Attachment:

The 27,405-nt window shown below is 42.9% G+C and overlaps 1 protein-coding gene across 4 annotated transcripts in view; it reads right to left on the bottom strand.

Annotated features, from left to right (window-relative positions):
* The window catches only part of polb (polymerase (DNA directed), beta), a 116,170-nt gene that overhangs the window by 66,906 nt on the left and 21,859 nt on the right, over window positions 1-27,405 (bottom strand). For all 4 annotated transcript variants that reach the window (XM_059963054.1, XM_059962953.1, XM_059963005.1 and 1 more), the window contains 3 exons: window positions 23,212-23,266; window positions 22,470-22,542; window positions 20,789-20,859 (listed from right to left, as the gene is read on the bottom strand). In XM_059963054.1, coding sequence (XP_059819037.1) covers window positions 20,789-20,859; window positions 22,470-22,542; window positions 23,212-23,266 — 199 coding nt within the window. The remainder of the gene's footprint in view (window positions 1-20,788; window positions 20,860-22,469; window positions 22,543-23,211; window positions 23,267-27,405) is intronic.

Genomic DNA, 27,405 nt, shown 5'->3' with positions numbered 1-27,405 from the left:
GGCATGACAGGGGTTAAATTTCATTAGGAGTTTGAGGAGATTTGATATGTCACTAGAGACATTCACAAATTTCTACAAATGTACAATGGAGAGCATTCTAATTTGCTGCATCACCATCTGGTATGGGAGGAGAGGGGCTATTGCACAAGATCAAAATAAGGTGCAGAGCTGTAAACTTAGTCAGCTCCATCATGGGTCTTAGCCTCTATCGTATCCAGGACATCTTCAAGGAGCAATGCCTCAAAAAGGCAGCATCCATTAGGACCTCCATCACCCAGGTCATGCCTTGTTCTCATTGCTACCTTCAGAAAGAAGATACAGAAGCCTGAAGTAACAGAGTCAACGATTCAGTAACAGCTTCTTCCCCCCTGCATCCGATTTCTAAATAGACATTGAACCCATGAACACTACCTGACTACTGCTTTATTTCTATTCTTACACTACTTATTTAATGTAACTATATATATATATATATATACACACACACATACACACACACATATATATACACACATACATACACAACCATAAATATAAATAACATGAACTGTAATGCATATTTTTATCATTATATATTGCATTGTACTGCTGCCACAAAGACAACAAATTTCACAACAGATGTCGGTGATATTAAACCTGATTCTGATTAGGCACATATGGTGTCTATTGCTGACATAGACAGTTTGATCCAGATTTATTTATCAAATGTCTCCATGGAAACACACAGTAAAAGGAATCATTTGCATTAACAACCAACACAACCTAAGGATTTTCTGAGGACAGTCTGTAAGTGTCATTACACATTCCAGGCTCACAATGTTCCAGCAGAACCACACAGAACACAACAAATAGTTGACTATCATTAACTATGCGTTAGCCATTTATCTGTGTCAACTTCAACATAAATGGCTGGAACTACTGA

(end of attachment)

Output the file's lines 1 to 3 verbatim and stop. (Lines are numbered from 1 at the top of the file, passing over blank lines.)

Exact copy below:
The 27,405-nt window shown below is 42.9% G+C and overlaps 1 protein-coding gene across 4 annotated transcripts in view; it reads right to left on the bottom strand.

Annotated features, from left to right (window-relative positions):
* The window catches only part of polb (polymerase (DNA directed), beta), a 116,170-nt gene that overhangs the window by 66,906 nt on the left and 21,859 nt on the right, over window positions 1-27,405 (bottom strand). For all 4 annotated transcript variants that reach the window (XM_059963054.1, XM_059962953.1, XM_059963005.1 and 1 more), the window contains 3 exons: window positions 23,212-23,266; window positions 22,470-22,542; window positions 20,789-20,859 (listed from right to left, as the gene is read on the bottom strand). In XM_059963054.1, coding sequence (XP_059819037.1) covers window positions 20,789-20,859; window positions 22,470-22,542; window positions 23,212-23,266 — 199 coding nt within the window. The remainder of the gene's footprint in view (window positions 1-20,788; window positions 20,860-22,469; window positions 22,543-23,211; window positions 23,267-27,405) is intronic.